"[It is our hope that this bill will, at a minimum, spur the Senate to pass some bill funding the government for the rest of the year so that we can work quickly to resolve any differences," says Laenna Fallon, spokeswoman for House Majority Leader Eric Cantor in a statement. "If they...fail to act, passing this bill would at least keep the government open. This bill would also ensure that if there are ever any future government shutdowns that Members and the President do not receive their pay for such periods."
This is better understood as messaging legislation -- to make House Republicans appear sincere in their desire to avoid a government shutdown, and putting pressure on Senate Democrats and the White House to act.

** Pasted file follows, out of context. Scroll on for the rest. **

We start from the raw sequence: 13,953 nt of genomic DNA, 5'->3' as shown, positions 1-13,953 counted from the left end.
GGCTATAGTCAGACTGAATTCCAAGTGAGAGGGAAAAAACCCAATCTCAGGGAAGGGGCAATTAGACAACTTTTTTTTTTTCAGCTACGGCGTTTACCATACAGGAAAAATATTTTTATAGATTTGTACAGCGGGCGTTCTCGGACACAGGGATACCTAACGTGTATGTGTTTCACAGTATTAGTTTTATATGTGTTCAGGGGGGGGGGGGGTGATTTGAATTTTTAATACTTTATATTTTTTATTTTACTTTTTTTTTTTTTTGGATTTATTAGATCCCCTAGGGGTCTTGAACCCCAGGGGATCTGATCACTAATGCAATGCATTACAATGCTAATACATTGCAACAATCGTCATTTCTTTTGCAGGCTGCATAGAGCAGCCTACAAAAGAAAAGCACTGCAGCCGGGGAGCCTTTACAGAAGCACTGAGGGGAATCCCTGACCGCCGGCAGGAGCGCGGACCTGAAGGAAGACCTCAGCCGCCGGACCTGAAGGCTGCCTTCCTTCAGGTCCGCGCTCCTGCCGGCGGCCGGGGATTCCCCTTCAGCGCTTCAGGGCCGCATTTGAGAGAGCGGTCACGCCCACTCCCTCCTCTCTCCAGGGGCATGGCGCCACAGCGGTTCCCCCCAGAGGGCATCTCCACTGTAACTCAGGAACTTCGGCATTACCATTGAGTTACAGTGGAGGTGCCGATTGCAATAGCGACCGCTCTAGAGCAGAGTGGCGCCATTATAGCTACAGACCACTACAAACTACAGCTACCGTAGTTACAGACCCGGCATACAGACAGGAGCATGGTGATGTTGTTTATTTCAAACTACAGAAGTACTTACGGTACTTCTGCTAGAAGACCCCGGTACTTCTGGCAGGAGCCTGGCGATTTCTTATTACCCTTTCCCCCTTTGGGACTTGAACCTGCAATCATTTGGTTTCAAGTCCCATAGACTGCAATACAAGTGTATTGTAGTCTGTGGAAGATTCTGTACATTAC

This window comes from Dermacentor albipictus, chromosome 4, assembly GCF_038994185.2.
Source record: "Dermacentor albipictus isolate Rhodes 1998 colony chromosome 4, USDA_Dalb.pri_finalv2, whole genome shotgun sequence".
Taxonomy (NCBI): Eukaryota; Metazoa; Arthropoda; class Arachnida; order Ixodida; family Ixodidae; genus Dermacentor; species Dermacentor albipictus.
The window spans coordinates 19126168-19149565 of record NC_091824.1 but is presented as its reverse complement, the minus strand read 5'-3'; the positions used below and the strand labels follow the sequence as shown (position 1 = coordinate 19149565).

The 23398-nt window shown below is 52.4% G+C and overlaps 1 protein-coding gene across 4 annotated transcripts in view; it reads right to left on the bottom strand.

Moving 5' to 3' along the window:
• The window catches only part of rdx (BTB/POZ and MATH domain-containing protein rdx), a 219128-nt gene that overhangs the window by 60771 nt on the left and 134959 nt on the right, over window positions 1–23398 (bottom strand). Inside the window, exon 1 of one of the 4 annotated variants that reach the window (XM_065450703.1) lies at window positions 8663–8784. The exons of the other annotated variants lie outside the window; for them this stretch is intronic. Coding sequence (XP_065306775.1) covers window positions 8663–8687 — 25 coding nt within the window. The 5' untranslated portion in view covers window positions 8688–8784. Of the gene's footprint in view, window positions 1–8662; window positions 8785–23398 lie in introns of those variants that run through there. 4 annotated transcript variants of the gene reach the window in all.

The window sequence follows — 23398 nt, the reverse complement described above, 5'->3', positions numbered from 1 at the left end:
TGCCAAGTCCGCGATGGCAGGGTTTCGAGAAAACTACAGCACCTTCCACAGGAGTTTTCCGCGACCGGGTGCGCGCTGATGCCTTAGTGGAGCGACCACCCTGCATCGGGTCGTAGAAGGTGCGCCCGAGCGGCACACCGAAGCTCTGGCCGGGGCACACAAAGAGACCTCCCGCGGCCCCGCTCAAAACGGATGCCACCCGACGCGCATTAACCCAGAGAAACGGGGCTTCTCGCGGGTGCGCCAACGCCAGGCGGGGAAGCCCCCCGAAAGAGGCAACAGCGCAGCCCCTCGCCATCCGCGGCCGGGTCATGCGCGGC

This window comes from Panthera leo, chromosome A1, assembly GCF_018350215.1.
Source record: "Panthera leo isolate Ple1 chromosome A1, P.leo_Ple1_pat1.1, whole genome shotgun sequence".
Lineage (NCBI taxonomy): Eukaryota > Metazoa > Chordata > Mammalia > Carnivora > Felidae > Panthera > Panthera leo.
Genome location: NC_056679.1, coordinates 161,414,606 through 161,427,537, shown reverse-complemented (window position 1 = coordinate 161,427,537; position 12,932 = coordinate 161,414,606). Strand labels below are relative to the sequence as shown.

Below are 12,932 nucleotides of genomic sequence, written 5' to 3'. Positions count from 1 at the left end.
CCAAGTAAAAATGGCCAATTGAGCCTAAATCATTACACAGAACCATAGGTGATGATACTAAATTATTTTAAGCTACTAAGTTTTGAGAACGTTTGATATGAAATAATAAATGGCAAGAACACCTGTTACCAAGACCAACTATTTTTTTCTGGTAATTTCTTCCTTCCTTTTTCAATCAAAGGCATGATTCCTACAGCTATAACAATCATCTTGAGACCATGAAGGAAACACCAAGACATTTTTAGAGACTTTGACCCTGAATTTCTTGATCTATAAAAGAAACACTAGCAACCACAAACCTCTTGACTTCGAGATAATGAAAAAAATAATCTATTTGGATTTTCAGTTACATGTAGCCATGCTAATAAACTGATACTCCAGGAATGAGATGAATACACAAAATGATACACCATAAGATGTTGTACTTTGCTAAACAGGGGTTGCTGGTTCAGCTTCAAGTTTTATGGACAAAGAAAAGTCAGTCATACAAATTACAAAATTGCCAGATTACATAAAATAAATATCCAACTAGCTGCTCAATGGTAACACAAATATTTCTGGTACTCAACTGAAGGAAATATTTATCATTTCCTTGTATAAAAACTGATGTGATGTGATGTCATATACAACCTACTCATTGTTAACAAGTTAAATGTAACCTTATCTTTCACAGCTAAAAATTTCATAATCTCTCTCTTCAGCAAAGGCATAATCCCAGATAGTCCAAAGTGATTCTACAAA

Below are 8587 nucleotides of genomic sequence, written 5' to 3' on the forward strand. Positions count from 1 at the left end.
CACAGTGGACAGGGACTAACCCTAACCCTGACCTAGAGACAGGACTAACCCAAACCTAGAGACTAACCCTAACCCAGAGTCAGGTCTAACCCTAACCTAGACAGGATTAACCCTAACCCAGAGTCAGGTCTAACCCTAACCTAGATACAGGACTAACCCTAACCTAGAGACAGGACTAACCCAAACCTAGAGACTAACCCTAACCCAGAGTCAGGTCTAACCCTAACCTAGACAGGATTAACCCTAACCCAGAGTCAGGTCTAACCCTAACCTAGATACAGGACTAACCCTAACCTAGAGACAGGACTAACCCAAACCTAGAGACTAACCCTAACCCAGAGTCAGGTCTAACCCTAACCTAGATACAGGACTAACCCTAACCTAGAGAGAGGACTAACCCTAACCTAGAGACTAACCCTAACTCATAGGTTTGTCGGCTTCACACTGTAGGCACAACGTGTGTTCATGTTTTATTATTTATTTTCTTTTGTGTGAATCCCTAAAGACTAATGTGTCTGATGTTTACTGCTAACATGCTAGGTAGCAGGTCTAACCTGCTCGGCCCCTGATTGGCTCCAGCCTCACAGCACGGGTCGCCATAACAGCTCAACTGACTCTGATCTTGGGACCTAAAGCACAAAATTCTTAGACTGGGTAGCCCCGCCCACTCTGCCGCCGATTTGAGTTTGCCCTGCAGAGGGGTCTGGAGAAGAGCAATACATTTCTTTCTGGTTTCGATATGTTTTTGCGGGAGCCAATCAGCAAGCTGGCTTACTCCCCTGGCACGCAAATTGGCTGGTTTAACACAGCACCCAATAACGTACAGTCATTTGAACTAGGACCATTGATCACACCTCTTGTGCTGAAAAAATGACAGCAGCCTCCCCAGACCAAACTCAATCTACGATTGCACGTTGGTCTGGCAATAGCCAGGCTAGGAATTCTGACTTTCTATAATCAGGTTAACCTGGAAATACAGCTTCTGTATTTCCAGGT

House-passed HR 1, cuts domestic discretionary programs -- many of them key government services, mainly -- by $61 billion. It also defunds the implementation of the health care law, undermines abortion rights, and broadly rescinds executive branch authority, tying President Obama's hands and make it harder for him to govern.
But it's reminiscent of a common process Republicans very recently decried as unprecedented and unconstitutional, until they retook the House and started using it fairly regularly.